- This topic has 9 replies, 6 voices, and was last updated 8 years, 11 months ago by Anonymous.
October 12, 2014 at 3:47 am #66204
I’m new to this forum but thought I’d give it a go instead of searching for inspiration via others’ discussions. I (in theory) know that the answers are supposedly within me, but maybe this will help.
Basically, I’ve recently graduated university with a First, after working so hard and sacrificing other things for it. Suddenly, though- since I graduated, it all seems meaningless/pointless. I feel like I try and try, not just with work but with life in general (for example a year ago I had a tough but ‘expansive’ time traveling)— I try to learn/grow/be happier/wiser/better etc YET it feels like I just end up in the same place. It feels like I think I have learnt etc but then that I don’t really learn/grow/change etc, so I can’t help but feel WHY BOTHER/WHY TRY?
I’m questioning- why bother/try at all in life? what’s the point of it all? do we even change/grow?, since it doesnt seem like it to me.. I mean- if in absolute terms we die and when we’re out of human form we remember we are already complete etc (in theory that’s what seems likely), then why bother since it doesnt make a difference? On the other hand, if we don’t change/grow and if nothing really matters, then (also) why bother?
It sounds cliched but I’m also questioning the meaning of life, why I’m here etc.. (Perhaps there is a bit of depression in the mix too- not sadness per se but a kind of numbness/emptiness etc.. BUT really dont want to label myself/things, just thought I’d add that to the post in case it informs ppl better..)
I feel kind of self-centered doing this- but I suppose others in the same/similar state might find answers/discussion helpful too. Thank you in advance for any ideas/support on here.October 12, 2014 at 4:34 am #66205InkyParticipant
People have been asking that question since the beginning of time. The Book of Ecclesiastes and the Bhagavad-Gita are two texts which might be of interest to you.
I found that it all boils down to either serving God and/or living according to your true nature.
Another theory is that we are here to experience life that only we can in our unique way ~ and that God then experiences that through us as we are part of God.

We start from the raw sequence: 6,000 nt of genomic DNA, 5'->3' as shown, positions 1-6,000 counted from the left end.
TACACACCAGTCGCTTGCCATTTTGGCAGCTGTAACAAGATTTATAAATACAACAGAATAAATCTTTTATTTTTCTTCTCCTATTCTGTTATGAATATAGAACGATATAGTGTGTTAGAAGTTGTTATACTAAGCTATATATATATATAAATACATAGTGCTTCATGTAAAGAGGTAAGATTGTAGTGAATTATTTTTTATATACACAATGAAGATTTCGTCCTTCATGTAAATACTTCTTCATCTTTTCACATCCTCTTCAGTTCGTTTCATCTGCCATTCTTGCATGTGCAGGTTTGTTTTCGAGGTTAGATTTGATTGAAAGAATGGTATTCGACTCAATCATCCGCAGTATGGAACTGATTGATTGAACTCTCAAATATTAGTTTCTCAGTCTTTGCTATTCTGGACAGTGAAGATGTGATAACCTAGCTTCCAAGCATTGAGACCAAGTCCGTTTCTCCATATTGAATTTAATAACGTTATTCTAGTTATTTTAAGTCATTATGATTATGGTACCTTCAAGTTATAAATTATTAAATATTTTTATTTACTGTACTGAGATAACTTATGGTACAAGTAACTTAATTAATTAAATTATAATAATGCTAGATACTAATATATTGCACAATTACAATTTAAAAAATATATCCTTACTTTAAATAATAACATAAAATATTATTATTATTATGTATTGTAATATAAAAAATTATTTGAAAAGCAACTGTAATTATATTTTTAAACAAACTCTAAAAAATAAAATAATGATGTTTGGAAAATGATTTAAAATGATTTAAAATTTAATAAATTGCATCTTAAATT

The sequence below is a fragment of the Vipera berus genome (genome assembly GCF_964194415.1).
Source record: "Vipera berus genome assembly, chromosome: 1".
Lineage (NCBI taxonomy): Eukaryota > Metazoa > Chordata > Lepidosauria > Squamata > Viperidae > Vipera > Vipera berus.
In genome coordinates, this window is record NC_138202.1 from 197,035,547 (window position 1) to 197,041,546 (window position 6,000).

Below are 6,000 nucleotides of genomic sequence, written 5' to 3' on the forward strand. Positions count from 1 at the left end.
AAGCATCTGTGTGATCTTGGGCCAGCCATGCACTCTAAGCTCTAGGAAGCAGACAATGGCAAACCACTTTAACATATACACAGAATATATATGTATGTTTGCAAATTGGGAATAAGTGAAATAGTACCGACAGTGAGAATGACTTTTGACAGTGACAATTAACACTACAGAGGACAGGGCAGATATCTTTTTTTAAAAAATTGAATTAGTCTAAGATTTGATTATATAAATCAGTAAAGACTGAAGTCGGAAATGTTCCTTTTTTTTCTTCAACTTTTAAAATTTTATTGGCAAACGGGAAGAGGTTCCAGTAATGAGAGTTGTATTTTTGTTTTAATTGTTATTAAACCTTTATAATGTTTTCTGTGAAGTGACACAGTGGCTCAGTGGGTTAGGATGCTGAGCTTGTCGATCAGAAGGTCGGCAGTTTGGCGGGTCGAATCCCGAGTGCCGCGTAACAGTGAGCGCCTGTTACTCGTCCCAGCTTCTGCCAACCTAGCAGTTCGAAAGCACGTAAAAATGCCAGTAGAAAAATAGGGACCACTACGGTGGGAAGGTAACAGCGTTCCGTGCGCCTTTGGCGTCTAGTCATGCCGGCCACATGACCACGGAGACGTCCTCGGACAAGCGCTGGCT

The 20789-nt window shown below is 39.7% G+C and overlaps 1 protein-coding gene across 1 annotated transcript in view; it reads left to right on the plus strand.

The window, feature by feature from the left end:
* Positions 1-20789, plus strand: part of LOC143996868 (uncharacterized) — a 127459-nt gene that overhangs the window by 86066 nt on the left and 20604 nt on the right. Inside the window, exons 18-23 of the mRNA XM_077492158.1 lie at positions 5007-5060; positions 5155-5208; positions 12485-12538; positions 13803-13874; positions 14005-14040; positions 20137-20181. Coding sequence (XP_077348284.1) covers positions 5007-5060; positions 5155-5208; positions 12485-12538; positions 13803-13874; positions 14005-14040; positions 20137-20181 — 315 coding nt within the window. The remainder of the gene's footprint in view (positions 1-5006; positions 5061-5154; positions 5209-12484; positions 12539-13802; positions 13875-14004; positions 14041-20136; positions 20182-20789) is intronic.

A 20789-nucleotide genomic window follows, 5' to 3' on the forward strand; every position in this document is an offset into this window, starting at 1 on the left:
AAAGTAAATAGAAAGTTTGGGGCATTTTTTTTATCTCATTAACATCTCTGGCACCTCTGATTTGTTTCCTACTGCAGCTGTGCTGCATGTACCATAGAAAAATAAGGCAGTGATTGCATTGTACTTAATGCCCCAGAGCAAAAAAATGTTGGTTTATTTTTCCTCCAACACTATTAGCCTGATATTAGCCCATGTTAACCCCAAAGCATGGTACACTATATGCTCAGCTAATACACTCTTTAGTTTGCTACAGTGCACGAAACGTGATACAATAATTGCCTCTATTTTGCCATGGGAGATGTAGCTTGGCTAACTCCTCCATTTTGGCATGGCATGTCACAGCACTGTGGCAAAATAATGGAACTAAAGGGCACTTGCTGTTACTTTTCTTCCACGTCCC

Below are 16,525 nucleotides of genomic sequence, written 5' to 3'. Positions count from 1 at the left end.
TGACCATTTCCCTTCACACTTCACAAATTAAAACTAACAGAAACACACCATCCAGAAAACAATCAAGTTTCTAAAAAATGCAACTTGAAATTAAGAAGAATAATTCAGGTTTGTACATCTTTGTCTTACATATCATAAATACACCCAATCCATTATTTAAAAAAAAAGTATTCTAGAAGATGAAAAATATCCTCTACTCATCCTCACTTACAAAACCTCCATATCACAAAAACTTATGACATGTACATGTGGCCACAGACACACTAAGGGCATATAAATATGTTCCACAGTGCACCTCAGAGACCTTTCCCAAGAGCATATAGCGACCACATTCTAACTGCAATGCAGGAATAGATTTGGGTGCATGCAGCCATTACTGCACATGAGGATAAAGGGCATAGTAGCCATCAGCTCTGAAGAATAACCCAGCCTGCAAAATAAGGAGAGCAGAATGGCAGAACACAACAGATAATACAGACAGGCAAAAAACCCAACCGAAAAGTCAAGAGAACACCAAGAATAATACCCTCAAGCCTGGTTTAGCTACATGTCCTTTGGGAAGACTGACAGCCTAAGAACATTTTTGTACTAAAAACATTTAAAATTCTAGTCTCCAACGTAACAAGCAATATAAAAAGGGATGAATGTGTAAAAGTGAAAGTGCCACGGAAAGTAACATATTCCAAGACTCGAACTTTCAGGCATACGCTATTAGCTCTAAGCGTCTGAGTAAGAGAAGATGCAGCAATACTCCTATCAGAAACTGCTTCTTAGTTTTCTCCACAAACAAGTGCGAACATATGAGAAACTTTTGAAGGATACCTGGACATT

Forget your Shoulds or “I think”s. Do what lights up your eyes and puts a spring in your step. And if you can find something that also helps other people then that’s even better!
October 12, 2014 at 8:37 am #66209
- This reply was modified 8 years, 11 months ago by Inky.
Thank you for such a quick and kind reply, and for your suggestions!
Erm, not to disrespect your beliefs and ideas (just I think I’d better be honest and open), but what if I’m feeling a lot of resistance towards the idea of God? Since a year or two I’ve lost faith/belief/trust in the idea of God, and religious/God terminology/stuff kind of makes me want to run the other way.
Also, I just still think/react- but what’s the point in any of it still? Life doesn’t need me, it just is.. The world doesnt need me, when I’m gone it’ll still be here.October 12, 2014 at 10:32 am #66211InkyParticipant
There’s a saying I love: “I believe in Aslan even if there is no Aslan. I am a Narnian even if there is no Narnia.”
So you see, you don’t have to believe in God. But wouldn’t it be nice to Act As If? (And besides ~ Who knows??) And in all the holy texts from all religions there is a common theme: To help others. That rings true whether you’re an atheist, a Buddhist, or just a regular human!
Sadly, it is true that life and/or the planet will continue on, if we drop dead or stop living life. But if you look in the mirror you will see a person crafted and altered through millions of years of evolution. We are made (for whatever reason) to love, help, run, play. Wouldn’t it be a shame if you realize The Meaning and it’s too late?